When Nabu-apal-usur, Nabu-kudurri-usur's father, heard that the governor, whom he had set over Egypt, and the provinces of Canaan, had revolted, he was determined to punish his delinquencies, and for that purpose entrusted part of his army to his son Nabu-kudurri-usur, who was then of mature age, and sent him forth against the rebel: and Nabu-kudurri-usur engaged and overcame him, and reduced the country again under his dominion. And it came to pass that his father, Nabu-apal-usur, was seized with a disorder which proved fatal, and he died in the city of Babylon, after he had reigned nine and twenty years.  Nabu-kudurri-usur, as soon as he had received intelligence of his father's death, set in order the affairs of Egypt and the other countries, and committed to some of his faithful officers the captives he had taken from the Judahites, and Canaanites, and Syrians, and the nations belonging to Egypt, that they might conduct them with that part of the forces which had heavy armour, together with the rest of his baggage, to Babylonia: in the mean time with a few attendants he hastily crossed the desert to Babylon. When he arrived there he found that his affairs had been faithfully conducted by the Chaldeans, and that the principal person among them had preserved the kingdom for him: and he accordingly obtained possession of all his father's dominions. And he distributed the captives in colonies in the most proper places of Babylonia: and adorned the temple of Bel, and the other temples, in a sumptuous and pious manner, out of the spoils which he had taken in this war. He also rebuilt the old city, and added another to it on the outside, and so far completed Babylon, that none, who might besiege it afterwards, should have it in their power to divert the river, so as to facilitate an entrance into it: and he effected this by building three walls about the inner city, and three about the outer. Some of these walls he built of burnt brick and bitumen, and some of brick only. When he had thus admirably fortified the city, and had magnificently adorned the gates, he added also a new palace to those in which his forefathers had dwelt, adjoining them, but exceeding them in height and splendor. Any attempt to describe it would be tedious: yet notwithstanding its prodigious size and magnificence it was finished within fifteen days. In this palace he erected very high walks, supported by stone pillars; and by planting what was called a pensile paradise, and replenishing it with all sorts of trees, he rendered the prospect an exact resemblance of a mountainous country. This he did to gratify his queen, because she had been brought up in Media, and was fond of a mountainous situation.

   Nabu-kudurri-usur, whilst he was engaged in building the above-mentioned wall, fell sick, and died after he had reigned forty-three years; whereupon his son Amel-Marduk succeeded him in his kingdom. His government however was conducted in an illegal and improper manner, and he fell a victim to a conspiracy which was formed against his life by Nergal-shar-usur, his sister's husband, after he had reigned about two years.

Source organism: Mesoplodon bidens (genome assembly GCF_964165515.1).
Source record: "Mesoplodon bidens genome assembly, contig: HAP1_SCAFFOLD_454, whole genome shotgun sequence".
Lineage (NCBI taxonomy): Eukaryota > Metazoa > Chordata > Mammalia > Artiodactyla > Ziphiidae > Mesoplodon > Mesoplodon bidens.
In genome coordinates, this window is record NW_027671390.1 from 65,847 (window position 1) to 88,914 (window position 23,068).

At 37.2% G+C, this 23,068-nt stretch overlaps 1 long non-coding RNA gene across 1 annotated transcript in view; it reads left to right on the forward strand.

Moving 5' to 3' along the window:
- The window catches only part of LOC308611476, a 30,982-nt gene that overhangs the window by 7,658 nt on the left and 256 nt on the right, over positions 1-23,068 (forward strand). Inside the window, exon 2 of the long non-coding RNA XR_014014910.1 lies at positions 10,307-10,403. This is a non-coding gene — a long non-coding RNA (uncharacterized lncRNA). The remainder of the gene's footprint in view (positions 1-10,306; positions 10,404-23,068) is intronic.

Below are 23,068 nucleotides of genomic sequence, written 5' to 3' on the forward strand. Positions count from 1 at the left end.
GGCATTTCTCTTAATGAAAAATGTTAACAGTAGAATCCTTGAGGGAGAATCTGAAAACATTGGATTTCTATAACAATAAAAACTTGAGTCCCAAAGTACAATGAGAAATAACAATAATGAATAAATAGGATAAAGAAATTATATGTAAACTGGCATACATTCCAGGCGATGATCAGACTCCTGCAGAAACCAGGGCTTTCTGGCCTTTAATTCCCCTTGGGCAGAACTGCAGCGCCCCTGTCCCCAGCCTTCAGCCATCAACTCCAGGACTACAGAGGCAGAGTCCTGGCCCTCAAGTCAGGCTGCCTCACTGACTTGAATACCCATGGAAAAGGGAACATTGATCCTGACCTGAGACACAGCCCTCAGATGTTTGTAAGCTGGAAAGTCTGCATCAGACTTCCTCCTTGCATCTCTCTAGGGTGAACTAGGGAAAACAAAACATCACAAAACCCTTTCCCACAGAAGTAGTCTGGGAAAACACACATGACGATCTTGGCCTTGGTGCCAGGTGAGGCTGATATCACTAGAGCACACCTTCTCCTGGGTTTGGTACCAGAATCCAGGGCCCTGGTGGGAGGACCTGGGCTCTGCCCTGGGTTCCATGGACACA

Upon his death Nergal-shar-usur, the chief of the conspirators, obtained possession of the kingdom, and reigned four years.
   He was succeeded by his son Labashi-Marduk who was but a child, reigned nine months; for his misconduct he was seized by conspirators, and put to death by torture.
   After his death, the conspirators assembled, and by common consent placed the crown upon the head of Nabu-na'id, a man of Babylon, and one of the leaders of the insurrection. It was in his reign that the walls of the city of Babylon which defend the banks of the river were curiously built with burnt brick and bitumen.
   In the seventeenth year of the reign of Nabu-na'id, Kurush came out of Persia with a great army, and having conquered all the rest of the east, advanced hastily into the country of Babylonia. As soon as Nabu-na'id perceived he was advancing to attack him, he assembled his forces and opposed him, but was defeated, and fled with a few of his adherents, and was shut up in the city of Borsippa. Upon this Kurush took Babylon, and gave orders that the outer walls should be demolished, because the city appeared of such strength as to render a siege almost impracticable. From thence he marched to Borsippa, to besiege Nabu-na'id: but Nabu-na'id delivered himself into his hands without holding out the place: he was therefore kindly treated by Kurush, who provided him with an establishment in Karmana, but sent him out of Babylonia. Nabu-na'id accordingly spent the remainder of his life in that country, where he died.

What fragments we have of the history conclude here, but it obviously went on through the Persian kings who ruled Babylon, and then ended with the conquests of Alexander and his triumphant entry into the city.